After disappointing readings from the Empire and Philly Fed releases last week, the Richmond Fed provided a sigh of relief for US manufacturing as this morning’s release moved up to 22 versus estimates for an unchanged reading of 18. The four-point increase month over month brings the index into the top 5% of all readings since the survey began in 1993. That indicates the region’s manufacturing sector continued to grow at a historically rapid rate in the month of June.
In spite of the strong headline reading, breadth in the report was actually negative with almost twice as many sub-indices falling month over month versus making a move higher. A huge 17 point jump in New Orders was to thank for the stronger reading in the headline number making up for the broad declines across categories. Although many indices fell versus May, the vast majority remain in expansionary territory. Even those in which that was not the case, like those for Inventories and Availability of Skills, the negative readings are not necessarily signs of weakness either.
As previously mentioned, New Orders ripped higher rising 17 points to 35, the joint highest reading on record alongside the September 1997 reading. As the component with the largest weight (40%), that bolstered the composite reading in a big way more than making up for the declines in Shipments and Number of Employees. Even though New Orders accelerated considerably, Order Backlogs saw a massive deceleration as that index dropped 14 points. Even with that decline, the index is still in the 99th percentile of all months. Although backlogs are growing at a historic pace, shipments have yet to pick up as that index fell 4 points to the lowest level in a year.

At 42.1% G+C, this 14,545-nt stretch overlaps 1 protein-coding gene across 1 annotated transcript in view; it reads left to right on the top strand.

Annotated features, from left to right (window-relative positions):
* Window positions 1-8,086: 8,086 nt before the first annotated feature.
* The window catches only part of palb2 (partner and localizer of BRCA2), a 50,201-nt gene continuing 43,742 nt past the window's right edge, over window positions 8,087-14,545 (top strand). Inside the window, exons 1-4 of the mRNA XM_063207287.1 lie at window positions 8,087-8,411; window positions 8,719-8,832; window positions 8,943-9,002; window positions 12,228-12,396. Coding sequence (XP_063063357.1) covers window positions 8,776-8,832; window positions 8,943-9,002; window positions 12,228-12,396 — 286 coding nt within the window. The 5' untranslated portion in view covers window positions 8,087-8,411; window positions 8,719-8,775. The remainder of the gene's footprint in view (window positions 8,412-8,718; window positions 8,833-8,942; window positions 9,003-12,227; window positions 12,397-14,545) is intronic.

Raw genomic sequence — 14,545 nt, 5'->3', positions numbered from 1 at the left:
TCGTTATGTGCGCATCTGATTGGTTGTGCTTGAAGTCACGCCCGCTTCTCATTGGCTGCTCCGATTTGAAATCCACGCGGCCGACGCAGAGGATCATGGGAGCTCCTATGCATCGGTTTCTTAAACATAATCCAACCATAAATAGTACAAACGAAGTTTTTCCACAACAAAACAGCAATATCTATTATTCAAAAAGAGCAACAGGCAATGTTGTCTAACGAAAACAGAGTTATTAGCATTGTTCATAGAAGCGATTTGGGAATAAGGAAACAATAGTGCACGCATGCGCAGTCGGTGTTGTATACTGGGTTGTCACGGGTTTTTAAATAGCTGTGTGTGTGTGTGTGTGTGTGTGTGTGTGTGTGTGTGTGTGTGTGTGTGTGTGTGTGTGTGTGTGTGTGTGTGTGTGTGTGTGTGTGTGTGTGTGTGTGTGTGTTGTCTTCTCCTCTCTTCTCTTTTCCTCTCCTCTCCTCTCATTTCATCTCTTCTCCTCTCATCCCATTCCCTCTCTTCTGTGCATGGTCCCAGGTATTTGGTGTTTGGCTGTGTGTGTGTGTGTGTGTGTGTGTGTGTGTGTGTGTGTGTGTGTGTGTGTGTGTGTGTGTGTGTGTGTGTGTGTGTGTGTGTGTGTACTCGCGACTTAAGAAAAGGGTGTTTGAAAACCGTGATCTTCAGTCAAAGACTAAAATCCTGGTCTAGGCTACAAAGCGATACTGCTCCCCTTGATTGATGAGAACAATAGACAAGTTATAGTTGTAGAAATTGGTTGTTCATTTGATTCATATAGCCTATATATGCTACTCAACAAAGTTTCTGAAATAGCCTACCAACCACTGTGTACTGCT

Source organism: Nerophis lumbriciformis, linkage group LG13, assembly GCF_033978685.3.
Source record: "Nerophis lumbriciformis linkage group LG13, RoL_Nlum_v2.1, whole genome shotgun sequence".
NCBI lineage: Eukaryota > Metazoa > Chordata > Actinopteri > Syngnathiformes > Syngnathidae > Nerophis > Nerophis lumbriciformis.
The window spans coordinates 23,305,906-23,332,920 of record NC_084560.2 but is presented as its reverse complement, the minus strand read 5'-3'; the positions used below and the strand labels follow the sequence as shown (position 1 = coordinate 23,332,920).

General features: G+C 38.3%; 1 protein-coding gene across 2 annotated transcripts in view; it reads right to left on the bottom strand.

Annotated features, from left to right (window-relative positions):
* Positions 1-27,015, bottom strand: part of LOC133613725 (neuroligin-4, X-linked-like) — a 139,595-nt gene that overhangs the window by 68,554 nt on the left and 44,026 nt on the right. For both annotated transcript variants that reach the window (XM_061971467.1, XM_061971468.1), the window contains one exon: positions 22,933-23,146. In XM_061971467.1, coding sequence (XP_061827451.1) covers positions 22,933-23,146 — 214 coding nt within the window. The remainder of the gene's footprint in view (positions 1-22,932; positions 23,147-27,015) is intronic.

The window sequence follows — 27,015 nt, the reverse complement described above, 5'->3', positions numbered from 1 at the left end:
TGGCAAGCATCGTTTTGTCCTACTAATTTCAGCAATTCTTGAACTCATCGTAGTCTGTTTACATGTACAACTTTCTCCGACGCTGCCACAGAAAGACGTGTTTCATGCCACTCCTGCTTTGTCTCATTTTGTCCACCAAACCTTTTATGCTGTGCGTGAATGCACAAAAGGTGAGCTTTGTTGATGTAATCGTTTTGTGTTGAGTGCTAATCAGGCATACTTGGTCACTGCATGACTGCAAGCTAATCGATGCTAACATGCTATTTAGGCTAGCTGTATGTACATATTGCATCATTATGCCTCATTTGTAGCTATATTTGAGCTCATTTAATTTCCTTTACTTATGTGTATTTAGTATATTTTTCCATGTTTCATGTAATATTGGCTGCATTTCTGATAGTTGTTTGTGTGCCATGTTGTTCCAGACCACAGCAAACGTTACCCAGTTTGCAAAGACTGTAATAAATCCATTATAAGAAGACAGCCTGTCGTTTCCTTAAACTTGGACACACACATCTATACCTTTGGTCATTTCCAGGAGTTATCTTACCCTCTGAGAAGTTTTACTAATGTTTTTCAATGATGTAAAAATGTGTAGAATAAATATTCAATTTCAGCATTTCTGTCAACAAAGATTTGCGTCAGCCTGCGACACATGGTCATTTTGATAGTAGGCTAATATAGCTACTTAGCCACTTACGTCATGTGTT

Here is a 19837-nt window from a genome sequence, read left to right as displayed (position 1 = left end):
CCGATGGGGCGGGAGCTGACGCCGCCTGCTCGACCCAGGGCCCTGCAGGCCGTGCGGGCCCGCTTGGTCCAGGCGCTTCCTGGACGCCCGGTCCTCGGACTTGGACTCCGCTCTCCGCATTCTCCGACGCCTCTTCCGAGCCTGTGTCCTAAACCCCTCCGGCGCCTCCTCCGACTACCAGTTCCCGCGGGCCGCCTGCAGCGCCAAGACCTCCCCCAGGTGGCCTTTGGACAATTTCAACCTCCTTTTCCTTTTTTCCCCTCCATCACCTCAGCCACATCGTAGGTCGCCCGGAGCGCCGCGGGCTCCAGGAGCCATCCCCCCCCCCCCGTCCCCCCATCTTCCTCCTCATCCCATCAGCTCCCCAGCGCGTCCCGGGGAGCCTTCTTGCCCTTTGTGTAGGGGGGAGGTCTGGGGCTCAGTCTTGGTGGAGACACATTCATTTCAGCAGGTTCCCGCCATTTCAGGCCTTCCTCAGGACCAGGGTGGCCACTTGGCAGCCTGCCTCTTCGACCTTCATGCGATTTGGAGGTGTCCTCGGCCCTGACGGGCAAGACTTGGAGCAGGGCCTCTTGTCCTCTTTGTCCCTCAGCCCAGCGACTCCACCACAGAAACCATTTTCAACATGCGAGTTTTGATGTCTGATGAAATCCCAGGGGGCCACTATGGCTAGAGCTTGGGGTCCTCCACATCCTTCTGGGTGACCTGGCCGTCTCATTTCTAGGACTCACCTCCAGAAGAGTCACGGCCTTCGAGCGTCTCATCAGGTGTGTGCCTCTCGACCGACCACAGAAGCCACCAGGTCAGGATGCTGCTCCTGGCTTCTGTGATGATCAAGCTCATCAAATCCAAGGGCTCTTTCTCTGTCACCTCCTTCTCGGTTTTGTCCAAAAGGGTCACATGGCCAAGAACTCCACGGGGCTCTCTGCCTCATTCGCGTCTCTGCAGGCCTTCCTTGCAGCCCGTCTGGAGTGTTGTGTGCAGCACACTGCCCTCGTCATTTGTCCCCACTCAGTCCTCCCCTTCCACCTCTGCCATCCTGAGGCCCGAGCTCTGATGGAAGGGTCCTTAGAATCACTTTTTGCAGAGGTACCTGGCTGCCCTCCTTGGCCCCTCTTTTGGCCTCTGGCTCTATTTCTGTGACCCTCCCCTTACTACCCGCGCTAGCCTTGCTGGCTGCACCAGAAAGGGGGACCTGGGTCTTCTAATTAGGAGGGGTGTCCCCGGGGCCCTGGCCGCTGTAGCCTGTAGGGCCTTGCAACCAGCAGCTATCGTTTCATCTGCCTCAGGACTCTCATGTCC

As for why shipments are not growing at the same pace as orders, supply chain issues seem to be part of the problem. The Vendor Lead Times index (higher readings indicate longer lead times and vice versa) has backed off of the record high but is still far above any level with historical precedence. In addition to the improvement in current conditions for this category, expectations also saw a massive 18 point decline; ranking as the second-largest month-over-month decline on record behind a 23 point drop last June. That optimism in the improvement in supply chains was also likely the reason for the improvement in optimism for shipments. Diverging from the current conditions index, that optimism reading rose 11 points to the top 2.5% of all readings.
Those long lead times are also impacting inventories which in turn is impacting shipments. Finished Good Inventories are at a record low after falling 11 points MoM while the Raw Material Inventories index bounced, but is also contracting at a rate unparalleled with any other period in the survey’s history. Putting aside the supply chain headwinds, the need to rebuild those inventories should be a positive for growth going forward.
Long lead times, low inventories, and strong demand can only mean one thing: higher prices. Input prices pulled back slightly but are still rising at an unprecedented 9.42% annualized rate. Those higher prices have been passed onto consumers with prices received growing at 5% annualized, though, that is lower than the 5.41% rate last month.
Perhaps the most optimistic area of the report was in regards to employment. While the current conditions index fell, expectations for the Number of Employees index hit a record high in June. That disconnect between actual increases in employment and the desire to hire has to do with a lack of needed workers. The index for Availability of Skills rose 15 points month over month, one of the biggest one-month upticks to date, but that leaves the index well below the past eleven years’ range when the Richmond Fed first began to survey on the topic. Taking action on that lack of labor supply, businesses are raising wages at one of the fastest clips on record, and expectations are not pointing to any slowdown in that trend. Click here to view all of Bespoke’s premium membership options.